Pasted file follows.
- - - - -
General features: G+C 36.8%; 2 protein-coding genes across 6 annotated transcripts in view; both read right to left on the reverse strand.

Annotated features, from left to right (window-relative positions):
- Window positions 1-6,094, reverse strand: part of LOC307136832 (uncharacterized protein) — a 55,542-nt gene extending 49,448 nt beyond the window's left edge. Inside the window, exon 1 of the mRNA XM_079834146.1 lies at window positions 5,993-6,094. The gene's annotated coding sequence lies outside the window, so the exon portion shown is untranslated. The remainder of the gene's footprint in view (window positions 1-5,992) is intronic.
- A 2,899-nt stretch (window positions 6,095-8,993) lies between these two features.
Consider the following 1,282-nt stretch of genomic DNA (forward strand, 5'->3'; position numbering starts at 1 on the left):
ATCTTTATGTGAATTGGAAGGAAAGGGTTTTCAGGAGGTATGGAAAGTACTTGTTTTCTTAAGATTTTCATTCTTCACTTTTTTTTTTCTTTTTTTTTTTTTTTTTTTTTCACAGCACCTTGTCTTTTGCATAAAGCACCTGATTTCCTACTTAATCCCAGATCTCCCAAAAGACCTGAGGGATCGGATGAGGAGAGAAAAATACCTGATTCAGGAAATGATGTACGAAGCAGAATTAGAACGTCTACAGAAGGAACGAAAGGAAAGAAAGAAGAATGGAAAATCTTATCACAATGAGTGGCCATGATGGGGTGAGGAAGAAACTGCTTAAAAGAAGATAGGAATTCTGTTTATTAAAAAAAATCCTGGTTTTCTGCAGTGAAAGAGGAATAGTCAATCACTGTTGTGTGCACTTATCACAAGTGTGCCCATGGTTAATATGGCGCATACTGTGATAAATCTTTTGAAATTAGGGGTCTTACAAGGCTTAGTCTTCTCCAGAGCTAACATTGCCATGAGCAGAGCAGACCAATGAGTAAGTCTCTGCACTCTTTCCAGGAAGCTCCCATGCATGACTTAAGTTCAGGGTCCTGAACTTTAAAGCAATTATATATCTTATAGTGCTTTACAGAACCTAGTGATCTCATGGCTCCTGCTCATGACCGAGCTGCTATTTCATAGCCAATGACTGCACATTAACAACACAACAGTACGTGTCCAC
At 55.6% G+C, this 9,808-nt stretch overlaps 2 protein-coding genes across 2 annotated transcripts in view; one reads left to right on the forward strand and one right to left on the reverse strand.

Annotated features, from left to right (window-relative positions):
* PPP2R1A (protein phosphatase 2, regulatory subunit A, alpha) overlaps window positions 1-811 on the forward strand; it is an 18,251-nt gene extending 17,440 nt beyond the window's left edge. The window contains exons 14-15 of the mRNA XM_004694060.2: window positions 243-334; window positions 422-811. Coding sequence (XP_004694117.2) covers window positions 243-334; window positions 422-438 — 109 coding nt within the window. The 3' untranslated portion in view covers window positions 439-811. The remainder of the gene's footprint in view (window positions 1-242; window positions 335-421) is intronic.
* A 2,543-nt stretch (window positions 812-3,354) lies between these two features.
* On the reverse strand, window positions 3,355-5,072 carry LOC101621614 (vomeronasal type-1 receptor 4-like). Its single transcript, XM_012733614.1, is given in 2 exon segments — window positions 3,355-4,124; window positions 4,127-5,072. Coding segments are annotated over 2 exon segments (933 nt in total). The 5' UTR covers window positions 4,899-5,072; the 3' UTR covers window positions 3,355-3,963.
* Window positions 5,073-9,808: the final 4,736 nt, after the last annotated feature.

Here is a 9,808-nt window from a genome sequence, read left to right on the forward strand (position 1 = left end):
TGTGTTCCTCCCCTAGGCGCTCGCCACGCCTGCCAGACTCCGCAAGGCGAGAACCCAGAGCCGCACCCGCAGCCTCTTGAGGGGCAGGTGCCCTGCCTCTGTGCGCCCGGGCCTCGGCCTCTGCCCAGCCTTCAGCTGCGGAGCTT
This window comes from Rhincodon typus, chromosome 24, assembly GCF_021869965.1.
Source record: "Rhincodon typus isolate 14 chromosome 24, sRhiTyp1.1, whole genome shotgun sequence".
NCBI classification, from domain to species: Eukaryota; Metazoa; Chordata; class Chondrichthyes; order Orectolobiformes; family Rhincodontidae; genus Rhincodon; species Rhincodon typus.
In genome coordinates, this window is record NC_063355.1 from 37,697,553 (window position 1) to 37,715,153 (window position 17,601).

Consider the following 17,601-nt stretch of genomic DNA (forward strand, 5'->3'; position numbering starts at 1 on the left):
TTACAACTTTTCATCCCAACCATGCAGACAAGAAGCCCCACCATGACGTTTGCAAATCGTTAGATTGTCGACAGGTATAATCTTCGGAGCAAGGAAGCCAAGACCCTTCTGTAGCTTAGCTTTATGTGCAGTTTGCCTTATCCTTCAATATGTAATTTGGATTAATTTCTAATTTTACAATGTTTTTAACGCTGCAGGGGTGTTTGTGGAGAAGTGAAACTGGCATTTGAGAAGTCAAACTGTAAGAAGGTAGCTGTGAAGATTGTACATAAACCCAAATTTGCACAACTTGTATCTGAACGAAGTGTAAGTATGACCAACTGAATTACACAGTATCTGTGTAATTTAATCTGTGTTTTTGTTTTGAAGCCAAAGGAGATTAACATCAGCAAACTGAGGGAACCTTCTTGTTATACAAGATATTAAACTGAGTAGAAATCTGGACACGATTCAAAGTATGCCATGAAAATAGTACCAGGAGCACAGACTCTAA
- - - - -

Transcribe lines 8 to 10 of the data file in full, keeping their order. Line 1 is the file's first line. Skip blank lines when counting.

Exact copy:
Annotated features, from left to right (window-relative positions):
* PPP2R1A (protein phosphatase 2, regulatory subunit A, alpha) overlaps window positions 1-811 on the forward strand; it is an 18,251-nt gene extending 17,440 nt beyond the window's left edge. The window contains exons 14-15 of the mRNA XM_004694060.2: window positions 243-334; window positions 422-811. Coding sequence (XP_004694117.2) covers window positions 243-334; window positions 422-438 — 109 coding nt within the window. The 3' untranslated portion in view covers window positions 439-811. The remainder of the gene's footprint in view (window positions 1-242; window positions 335-421) is intronic.
* A 2,543-nt stretch (window positions 812-3,354) lies between these two features.